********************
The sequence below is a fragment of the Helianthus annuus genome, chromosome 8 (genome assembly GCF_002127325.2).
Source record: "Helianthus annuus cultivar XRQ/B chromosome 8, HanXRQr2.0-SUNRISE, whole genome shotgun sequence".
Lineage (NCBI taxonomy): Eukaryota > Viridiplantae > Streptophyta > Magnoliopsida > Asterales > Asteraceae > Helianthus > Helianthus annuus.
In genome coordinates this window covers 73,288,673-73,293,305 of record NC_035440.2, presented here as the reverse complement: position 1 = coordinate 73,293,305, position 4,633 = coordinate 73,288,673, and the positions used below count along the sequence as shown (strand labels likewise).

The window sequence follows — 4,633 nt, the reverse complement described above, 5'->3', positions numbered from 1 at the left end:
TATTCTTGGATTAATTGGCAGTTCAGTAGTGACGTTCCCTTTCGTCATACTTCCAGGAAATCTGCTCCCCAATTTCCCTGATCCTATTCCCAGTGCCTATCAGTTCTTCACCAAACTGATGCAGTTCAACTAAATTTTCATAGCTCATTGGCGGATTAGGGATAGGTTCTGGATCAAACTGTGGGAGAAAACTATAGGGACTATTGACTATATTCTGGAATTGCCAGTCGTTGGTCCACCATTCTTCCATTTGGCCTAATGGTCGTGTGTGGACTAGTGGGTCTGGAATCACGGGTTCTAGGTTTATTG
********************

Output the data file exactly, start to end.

The sequence below is a fragment of the Helianthus annuus genome, chromosome 8 (genome assembly GCF_002127325.2).
Source record: "Helianthus annuus cultivar XRQ/B chromosome 8, HanXRQr2.0-SUNRISE, whole genome shotgun sequence".
Lineage (NCBI taxonomy): Eukaryota > Viridiplantae > Streptophyta > Magnoliopsida > Asterales > Asteraceae > Helianthus > Helianthus annuus.
In genome coordinates this window covers 73,288,673-73,293,305 of record NC_035440.2, presented here as the reverse complement: position 1 = coordinate 73,293,305, position 4,633 = coordinate 73,288,673, and the positions used below count along the sequence as shown (strand labels likewise).

The window sequence follows — 4,633 nt, the reverse complement described above, 5'->3', positions numbered from 1 at the left end:
TATTCTTGGATTAATTGGCAGTTCAGTAGTGACGTTCCCTTTCGTCATACTTCCAGGAAATCTGCTCCCCAATTTCCCTGATCCTATTCCCAGTGCCTATCAGTTCTTCACCAAACTGATGCAGTTCAACTAAATTTTCATAGCTCATTGGCGGATTAGGGATAGGTTCTGGATCAAACTGTGGGAGAAAACTATAGGGACTATTGACTATATTCTGGAATTGCCAGTCGTTGGTCCACCATTCTTCCATTTGGCCTAATGGTCGTGTGTGGACTAGTGGGTCTGGAATCACGGGTTCTAGGTTTATTG